Understanding the Three Stages of Money Laundering

Money laundering typically unfolds in three distinct stages: placement, layering, and integration. Each phase represents a critical step used by criminals to mask the origins of illicit funds, transforming them into seemingly legitimate assets. In this article, we will provide an overview of each stage,  and outline real-world examples of the types of businesses most susceptible to exploitation at every phase.


Placement is the first stage in the money laundering process. It involves introducing illegal proceeds into the financial system. Criminals face the highest risk of detection during this phase, as placing large sums of cash directly into a bank account can raise suspicions. To mitigate this risk, launderers employ various methods to deposit their funds without attracting attention. These methods include:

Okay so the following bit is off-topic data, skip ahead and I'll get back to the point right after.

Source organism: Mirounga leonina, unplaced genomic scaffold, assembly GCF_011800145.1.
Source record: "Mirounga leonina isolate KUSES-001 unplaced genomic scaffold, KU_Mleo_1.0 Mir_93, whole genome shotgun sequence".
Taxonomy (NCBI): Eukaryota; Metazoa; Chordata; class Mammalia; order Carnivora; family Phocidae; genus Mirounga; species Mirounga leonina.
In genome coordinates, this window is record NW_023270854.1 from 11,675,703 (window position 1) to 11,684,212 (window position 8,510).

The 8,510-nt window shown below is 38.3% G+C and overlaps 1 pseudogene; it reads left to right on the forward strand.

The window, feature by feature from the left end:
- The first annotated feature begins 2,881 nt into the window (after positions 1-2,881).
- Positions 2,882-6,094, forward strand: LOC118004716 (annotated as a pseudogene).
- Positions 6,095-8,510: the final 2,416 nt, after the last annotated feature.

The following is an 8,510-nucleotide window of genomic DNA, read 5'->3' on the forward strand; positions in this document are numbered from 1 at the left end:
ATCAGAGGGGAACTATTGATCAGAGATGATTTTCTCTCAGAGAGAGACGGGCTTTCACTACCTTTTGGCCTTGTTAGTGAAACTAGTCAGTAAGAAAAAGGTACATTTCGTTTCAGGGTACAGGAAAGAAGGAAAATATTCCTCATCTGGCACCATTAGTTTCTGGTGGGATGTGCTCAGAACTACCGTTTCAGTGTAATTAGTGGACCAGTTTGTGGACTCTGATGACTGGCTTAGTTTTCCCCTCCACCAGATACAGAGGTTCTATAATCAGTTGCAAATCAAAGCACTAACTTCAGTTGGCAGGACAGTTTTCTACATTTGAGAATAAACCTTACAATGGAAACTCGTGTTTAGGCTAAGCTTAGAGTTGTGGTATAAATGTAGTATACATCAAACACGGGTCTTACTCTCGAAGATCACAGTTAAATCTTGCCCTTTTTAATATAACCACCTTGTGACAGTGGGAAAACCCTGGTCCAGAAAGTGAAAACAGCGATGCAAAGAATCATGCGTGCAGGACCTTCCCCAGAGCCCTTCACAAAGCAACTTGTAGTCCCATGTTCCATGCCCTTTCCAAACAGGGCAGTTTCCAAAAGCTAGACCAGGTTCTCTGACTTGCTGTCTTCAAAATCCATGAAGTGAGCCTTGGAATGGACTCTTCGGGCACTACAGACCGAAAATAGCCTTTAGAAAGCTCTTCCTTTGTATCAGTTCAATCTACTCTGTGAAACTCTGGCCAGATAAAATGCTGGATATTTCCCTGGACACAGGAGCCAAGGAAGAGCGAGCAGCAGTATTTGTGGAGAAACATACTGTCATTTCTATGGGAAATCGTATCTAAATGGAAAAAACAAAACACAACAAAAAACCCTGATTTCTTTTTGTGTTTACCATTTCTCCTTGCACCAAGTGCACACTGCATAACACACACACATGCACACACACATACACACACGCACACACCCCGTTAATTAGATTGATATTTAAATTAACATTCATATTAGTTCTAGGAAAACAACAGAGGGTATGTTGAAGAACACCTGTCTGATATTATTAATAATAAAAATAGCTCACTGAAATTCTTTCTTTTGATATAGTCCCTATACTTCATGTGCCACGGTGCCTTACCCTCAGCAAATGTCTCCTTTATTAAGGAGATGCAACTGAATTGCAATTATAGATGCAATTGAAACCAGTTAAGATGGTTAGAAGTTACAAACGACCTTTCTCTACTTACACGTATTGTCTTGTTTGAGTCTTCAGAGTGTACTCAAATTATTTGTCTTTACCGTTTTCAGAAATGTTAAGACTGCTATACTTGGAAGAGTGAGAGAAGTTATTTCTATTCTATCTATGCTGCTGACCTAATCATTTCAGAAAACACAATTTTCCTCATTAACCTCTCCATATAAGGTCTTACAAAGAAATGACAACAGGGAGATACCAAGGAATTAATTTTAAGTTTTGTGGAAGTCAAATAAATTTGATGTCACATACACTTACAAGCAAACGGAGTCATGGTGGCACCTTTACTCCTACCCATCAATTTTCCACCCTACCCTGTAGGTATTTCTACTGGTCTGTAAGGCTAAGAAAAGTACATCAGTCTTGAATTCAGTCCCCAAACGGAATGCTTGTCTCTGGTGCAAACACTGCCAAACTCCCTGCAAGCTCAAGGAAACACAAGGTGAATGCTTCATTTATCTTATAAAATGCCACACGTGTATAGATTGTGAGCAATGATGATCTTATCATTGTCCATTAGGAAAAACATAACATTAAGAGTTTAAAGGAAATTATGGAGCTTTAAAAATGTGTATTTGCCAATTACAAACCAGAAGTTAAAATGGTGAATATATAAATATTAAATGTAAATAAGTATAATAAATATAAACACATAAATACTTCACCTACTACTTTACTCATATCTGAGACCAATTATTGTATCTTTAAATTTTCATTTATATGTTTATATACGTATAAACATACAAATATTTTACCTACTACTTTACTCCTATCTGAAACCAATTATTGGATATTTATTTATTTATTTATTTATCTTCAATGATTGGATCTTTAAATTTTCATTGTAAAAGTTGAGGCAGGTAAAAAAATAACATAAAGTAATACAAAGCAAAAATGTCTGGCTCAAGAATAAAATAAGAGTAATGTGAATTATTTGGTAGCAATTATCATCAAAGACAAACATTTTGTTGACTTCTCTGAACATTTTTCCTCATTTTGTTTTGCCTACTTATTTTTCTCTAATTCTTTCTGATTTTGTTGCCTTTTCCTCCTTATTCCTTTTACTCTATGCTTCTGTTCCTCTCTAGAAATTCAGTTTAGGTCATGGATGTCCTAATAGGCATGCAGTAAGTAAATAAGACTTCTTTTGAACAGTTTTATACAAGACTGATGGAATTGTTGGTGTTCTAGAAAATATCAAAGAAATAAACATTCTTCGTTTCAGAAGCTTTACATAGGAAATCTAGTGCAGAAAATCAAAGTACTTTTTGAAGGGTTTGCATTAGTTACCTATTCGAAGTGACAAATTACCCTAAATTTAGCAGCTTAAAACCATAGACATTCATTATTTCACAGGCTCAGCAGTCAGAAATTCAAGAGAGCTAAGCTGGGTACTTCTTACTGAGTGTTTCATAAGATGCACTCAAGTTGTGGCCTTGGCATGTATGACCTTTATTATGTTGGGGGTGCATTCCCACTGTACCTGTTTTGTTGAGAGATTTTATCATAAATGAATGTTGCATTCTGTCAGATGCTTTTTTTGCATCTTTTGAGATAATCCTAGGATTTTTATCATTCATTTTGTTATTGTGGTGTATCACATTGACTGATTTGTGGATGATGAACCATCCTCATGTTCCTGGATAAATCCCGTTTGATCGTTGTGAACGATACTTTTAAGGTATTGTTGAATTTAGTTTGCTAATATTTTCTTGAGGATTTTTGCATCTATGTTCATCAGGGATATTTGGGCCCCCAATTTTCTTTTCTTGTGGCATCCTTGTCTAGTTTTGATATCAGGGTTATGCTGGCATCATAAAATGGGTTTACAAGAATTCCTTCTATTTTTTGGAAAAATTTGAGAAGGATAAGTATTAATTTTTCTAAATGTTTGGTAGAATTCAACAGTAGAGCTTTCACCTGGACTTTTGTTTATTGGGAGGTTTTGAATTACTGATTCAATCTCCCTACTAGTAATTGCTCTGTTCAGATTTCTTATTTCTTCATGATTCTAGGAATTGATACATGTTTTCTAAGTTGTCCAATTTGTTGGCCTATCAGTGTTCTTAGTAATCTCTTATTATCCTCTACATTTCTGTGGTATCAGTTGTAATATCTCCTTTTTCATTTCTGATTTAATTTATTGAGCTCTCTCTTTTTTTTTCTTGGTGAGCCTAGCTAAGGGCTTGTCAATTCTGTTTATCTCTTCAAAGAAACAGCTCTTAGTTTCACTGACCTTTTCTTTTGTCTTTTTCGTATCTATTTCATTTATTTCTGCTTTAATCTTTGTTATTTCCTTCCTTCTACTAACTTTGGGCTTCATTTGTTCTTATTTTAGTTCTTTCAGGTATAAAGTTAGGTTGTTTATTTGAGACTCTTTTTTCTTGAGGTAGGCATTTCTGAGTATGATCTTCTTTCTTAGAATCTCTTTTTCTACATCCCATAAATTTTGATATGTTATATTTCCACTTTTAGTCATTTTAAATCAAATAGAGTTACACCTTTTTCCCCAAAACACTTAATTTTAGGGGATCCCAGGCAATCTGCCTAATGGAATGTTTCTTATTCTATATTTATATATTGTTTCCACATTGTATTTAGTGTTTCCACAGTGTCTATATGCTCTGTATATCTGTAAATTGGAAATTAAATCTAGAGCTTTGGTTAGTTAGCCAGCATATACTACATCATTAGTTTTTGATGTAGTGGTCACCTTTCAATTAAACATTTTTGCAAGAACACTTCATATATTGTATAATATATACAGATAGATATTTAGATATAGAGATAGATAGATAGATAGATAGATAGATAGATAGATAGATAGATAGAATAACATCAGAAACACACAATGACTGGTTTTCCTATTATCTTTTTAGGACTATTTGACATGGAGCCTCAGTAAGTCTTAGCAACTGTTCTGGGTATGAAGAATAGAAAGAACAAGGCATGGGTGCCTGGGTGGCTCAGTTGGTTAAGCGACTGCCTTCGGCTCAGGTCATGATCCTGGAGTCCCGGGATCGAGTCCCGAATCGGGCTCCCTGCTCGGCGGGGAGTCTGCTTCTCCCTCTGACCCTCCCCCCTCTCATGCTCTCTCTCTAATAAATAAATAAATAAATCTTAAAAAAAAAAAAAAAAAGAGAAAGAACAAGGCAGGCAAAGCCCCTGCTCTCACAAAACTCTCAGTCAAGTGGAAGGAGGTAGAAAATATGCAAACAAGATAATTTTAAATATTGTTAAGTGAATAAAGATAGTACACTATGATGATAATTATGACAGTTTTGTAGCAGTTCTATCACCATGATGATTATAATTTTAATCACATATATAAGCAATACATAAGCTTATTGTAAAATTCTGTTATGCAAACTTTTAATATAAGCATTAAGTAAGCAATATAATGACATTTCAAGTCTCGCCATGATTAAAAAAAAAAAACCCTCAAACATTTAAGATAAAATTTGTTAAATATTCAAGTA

• Smurfing: Breaking down large amounts of money into smaller, less suspicious amounts that are then deposited into one or multiple bank accounts.
  • Cash-Intensive Businesses: Using businesses that typically handle a high volume of cash (e.g., laundromats, car washes) to commingle illicit funds with legitimate earnings.
  • Currency Exchanges: Exchanging the money for other currencies or financial instruments to obscure its origin.
  • Gambling: Using casinos to place bets with illicit funds and then cashing out with "clean" money.
  • Purchasing of Valuable Items: Buying high-value items like art, jewellery, or cars with cash, which can later be sold.

The most vulnerable businesses in this stage are:

  • Financial Institutions: Especially smaller banks and credit unions or those in jurisdictions with weaker anti-money laundering (AML) regulations.
  • Cash Businesses: Restaurants, retail stores, and other businesses that handle significant cash transactions daily.
  • Bullion and Precious Metal Dealers: In the placement stage, the bullion industry becomes particularly vulnerable when illicit funds are used to purchase bullion with cash, leveraging the industry's high-value transactions to seamlessly introduce illegal proceeds into the system and buy an asset that relatively holds and even appreciates in value.